Few would assert that the current governance model for managing the nation's public lands, which grants exclusive authority to the federal government, has protected the natural resource values of those lands or provided a framework for the harmonious resolution of conflicts over their use. Dissatisfaction is apparent from recurrent proposals to privatize public lands or to devolve their ownership to the states. The emergence of the "wise use" and "county supremacy" movements directly challenges the authority of the federal government to manage its land. While this new state and local assertiveness is not without historical basis nor completely without merit, its proponents have yet to offer a workable solution other than complete ouster of the federal sovereign.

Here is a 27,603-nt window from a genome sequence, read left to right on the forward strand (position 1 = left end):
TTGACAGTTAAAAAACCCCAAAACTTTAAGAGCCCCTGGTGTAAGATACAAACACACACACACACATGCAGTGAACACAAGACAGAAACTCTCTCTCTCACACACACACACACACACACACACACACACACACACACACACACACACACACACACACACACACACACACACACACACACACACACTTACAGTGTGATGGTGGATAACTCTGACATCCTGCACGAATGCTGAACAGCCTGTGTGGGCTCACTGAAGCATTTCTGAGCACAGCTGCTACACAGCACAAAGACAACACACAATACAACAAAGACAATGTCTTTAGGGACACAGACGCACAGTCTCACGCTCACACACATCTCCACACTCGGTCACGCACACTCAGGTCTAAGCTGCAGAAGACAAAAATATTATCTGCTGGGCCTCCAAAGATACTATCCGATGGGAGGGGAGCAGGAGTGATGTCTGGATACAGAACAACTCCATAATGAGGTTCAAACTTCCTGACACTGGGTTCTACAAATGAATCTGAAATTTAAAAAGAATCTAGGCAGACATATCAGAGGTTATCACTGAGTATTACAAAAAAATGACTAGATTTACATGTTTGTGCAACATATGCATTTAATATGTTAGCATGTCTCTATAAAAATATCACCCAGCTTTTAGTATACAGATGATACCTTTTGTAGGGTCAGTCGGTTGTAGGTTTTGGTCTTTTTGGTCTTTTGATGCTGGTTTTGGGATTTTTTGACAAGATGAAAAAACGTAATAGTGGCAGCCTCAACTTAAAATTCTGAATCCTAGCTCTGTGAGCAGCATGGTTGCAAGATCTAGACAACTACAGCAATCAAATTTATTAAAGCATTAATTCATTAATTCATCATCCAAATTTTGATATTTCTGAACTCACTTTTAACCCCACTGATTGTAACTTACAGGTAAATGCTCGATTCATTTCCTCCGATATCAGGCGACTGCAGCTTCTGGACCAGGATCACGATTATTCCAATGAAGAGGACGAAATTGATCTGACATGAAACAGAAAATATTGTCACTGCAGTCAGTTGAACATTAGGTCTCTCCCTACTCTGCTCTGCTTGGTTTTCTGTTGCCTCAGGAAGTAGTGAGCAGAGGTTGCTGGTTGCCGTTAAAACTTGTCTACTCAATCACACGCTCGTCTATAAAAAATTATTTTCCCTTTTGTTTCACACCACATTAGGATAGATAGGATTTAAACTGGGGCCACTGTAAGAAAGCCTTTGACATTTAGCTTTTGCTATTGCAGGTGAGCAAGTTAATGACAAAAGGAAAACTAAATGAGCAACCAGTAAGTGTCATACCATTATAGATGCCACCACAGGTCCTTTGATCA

3 Hastings W.-Nw. J. Envtl. L. & Pol’y 193-208 (1996)
Scholarly Commons Citation
Babcock, Hope M., "Dual Regulation, Collaborative Management or Layered Federalism: Can Cooperative Federalism Models From Other Laws Save Our Public Lands?" (1996). Georgetown Law Faculty Publications and Other Works. Paper 1172.